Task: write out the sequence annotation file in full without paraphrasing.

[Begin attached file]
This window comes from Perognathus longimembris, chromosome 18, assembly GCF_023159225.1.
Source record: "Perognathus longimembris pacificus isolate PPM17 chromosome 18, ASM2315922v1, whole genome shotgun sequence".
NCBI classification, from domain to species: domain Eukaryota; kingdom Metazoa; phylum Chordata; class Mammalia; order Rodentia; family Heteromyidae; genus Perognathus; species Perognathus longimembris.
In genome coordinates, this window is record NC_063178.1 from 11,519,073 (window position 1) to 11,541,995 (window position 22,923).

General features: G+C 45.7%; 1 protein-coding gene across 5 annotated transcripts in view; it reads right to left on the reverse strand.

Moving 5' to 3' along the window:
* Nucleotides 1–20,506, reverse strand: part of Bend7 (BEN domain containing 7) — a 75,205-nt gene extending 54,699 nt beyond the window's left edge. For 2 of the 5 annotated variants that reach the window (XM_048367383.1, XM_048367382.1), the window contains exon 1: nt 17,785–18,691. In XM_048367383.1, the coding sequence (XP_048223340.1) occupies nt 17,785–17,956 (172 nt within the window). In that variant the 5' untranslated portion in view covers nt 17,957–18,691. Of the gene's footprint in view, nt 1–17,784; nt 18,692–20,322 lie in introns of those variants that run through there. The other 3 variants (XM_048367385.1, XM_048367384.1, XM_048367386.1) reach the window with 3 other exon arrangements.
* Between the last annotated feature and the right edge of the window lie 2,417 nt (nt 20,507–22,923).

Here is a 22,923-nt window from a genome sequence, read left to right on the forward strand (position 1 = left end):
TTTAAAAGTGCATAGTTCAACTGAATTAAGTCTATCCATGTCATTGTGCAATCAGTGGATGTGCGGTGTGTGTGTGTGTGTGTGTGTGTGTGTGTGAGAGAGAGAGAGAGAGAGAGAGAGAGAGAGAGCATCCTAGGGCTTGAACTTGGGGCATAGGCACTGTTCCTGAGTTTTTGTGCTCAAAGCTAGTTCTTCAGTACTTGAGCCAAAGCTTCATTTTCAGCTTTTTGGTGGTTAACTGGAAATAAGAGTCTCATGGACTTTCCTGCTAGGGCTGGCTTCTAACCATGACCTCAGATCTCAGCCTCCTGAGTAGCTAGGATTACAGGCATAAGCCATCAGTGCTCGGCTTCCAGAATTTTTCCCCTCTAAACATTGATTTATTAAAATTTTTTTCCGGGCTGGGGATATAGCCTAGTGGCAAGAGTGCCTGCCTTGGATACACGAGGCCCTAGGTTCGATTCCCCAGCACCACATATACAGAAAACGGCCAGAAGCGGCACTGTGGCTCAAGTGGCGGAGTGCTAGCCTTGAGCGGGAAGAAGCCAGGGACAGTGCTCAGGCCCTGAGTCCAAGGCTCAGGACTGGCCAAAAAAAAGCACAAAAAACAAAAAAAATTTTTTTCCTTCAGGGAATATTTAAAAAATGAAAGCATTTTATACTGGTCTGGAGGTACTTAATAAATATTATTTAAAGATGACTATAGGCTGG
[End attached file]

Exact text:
This window comes from Perognathus longimembris, chromosome 18, assembly GCF_023159225.1.
Source record: "Perognathus longimembris pacificus isolate PPM17 chromosome 18, ASM2315922v1, whole genome shotgun sequence".
NCBI classification, from domain to species: domain Eukaryota; kingdom Metazoa; phylum Chordata; class Mammalia; order Rodentia; family Heteromyidae; genus Perognathus; species Perognathus longimembris.
In genome coordinates, this window is record NC_063178.1 from 11,519,073 (window position 1) to 11,541,995 (window position 22,923).

General features: G+C 45.7%; 1 protein-coding gene across 5 annotated transcripts in view; it reads right to left on the reverse strand.

Moving 5' to 3' along the window:
* Nucleotides 1–20,506, reverse strand: part of Bend7 (BEN domain containing 7) — a 75,205-nt gene extending 54,699 nt beyond the window's left edge. For 2 of the 5 annotated variants that reach the window (XM_048367383.1, XM_048367382.1), the window contains exon 1: nt 17,785–18,691. In XM_048367383.1, the coding sequence (XP_048223340.1) occupies nt 17,785–17,956 (172 nt within the window). In that variant the 5' untranslated portion in view covers nt 17,957–18,691. Of the gene's footprint in view, nt 1–17,784; nt 18,692–20,322 lie in introns of those variants that run through there. The other 3 variants (XM_048367385.1, XM_048367384.1, XM_048367386.1) reach the window with 3 other exon arrangements.
* Between the last annotated feature and the right edge of the window lie 2,417 nt (nt 20,507–22,923).

Here is a 22,923-nt window from a genome sequence, read left to right on the forward strand (position 1 = left end):
TTTAAAAGTGCATAGTTCAACTGAATTAAGTCTATCCATGTCATTGTGCAATCAGTGGATGTGCGGTGTGTGTGTGTGTGTGTGTGTGTGTGTGTGAGAGAGAGAGAGAGAGAGAGAGAGAGAGAGAGCATCCTAGGGCTTGAACTTGGGGCATAGGCACTGTTCCTGAGTTTTTGTGCTCAAAGCTAGTTCTTCAGTACTTGAGCCAAAGCTTCATTTTCAGCTTTTTGGTGGTTAACTGGAAATAAGAGTCTCATGGACTTTCCTGCTAGGGCTGGCTTCTAACCATGACCTCAGATCTCAGCCTCCTGAGTAGCTAGGATTACAGGCATAAGCCATCAGTGCTCGGCTTCCAGAATTTTTCCCCTCTAAACATTGATTTATTAAAATTTTTTTCCGGGCTGGGGATATAGCCTAGTGGCAAGAGTGCCTGCCTTGGATACACGAGGCCCTAGGTTCGATTCCCCAGCACCACATATACAGAAAACGGCCAGAAGCGGCACTGTGGCTCAAGTGGCGGAGTGCTAGCCTTGAGCGGGAAGAAGCCAGGGACAGTGCTCAGGCCCTGAGTCCAAGGCTCAGGACTGGCCAAAAAAAAGCACAAAAAACAAAAAAAATTTTTTTCCTTCAGGGAATATTTAAAAAATGAAAGCATTTTATACTGGTCTGGAGGTACTTAATAAATATTATTTAAAGATGACTATAGGCTGG